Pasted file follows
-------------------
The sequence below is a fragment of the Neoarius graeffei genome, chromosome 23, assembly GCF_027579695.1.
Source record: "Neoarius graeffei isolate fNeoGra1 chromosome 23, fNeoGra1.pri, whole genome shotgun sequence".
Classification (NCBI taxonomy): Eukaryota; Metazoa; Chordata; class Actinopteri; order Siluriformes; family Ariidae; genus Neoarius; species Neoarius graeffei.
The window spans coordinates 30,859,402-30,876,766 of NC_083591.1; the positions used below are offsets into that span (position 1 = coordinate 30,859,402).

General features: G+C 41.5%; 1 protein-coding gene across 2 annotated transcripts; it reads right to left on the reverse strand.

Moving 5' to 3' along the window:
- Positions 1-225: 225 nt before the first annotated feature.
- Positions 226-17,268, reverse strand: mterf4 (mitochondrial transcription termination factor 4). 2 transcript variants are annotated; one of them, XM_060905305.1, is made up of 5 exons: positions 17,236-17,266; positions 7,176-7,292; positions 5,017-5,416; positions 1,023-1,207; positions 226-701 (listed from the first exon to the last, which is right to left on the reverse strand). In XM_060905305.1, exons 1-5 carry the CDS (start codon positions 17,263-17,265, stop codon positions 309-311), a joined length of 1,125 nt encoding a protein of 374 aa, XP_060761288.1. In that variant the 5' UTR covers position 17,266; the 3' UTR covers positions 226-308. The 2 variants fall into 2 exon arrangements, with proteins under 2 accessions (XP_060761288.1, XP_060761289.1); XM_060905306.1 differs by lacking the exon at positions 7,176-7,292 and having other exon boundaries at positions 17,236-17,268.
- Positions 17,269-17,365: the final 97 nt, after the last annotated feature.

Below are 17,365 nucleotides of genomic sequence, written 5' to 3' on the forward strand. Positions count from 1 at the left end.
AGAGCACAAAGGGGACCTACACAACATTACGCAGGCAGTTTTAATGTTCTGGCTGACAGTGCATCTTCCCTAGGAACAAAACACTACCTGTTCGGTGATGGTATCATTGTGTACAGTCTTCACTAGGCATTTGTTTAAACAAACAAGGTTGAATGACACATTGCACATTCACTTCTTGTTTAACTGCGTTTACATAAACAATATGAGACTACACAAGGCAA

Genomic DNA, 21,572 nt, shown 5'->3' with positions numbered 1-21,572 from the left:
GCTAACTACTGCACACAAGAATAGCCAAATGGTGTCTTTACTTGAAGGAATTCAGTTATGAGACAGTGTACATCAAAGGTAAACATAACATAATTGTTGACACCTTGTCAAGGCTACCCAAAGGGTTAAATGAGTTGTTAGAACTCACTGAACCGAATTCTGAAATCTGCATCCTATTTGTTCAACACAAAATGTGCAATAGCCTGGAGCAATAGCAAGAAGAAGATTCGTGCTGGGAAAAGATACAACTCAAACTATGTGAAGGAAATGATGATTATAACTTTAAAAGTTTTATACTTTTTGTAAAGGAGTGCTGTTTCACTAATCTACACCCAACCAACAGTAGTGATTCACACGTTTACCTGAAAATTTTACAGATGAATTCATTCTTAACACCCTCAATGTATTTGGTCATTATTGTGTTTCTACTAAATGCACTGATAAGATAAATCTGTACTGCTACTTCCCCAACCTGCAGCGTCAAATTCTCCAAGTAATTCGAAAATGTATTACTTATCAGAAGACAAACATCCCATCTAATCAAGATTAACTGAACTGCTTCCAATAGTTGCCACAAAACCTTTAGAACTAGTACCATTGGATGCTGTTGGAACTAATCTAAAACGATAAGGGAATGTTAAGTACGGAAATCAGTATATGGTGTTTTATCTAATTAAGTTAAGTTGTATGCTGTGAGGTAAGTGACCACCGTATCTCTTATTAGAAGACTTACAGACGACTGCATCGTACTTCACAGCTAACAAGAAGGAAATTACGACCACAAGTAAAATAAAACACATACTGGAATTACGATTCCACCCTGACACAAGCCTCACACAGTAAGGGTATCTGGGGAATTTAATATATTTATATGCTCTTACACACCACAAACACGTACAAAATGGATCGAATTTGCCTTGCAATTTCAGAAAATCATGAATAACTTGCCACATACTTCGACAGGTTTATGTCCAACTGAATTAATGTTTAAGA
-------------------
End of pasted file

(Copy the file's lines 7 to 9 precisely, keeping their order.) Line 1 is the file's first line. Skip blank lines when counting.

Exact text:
- Positions 1-225: 225 nt before the first annotated feature.
- Positions 226-17,268, reverse strand: mterf4 (mitochondrial transcription termination factor 4). 2 transcript variants are annotated; one of them, XM_060905305.1, is made up of 5 exons: positions 17,236-17,266; positions 7,176-7,292; positions 5,017-5,416; positions 1,023-1,207; positions 226-701 (listed from the first exon to the last, which is right to left on the reverse strand). In XM_060905305.1, exons 1-5 carry the CDS (start codon positions 17,263-17,265, stop codon positions 309-311), a joined length of 1,125 nt encoding a protein of 374 aa, XP_060761288.1. In that variant the 5' UTR covers position 17,266; the 3' UTR covers positions 226-308. The 2 variants fall into 2 exon arrangements, with proteins under 2 accessions (XP_060761288.1, XP_060761289.1); XM_060905306.1 differs by lacking the exon at positions 7,176-7,292 and having other exon boundaries at positions 17,236-17,268.
- Positions 17,269-17,365: the final 97 nt, after the last annotated feature.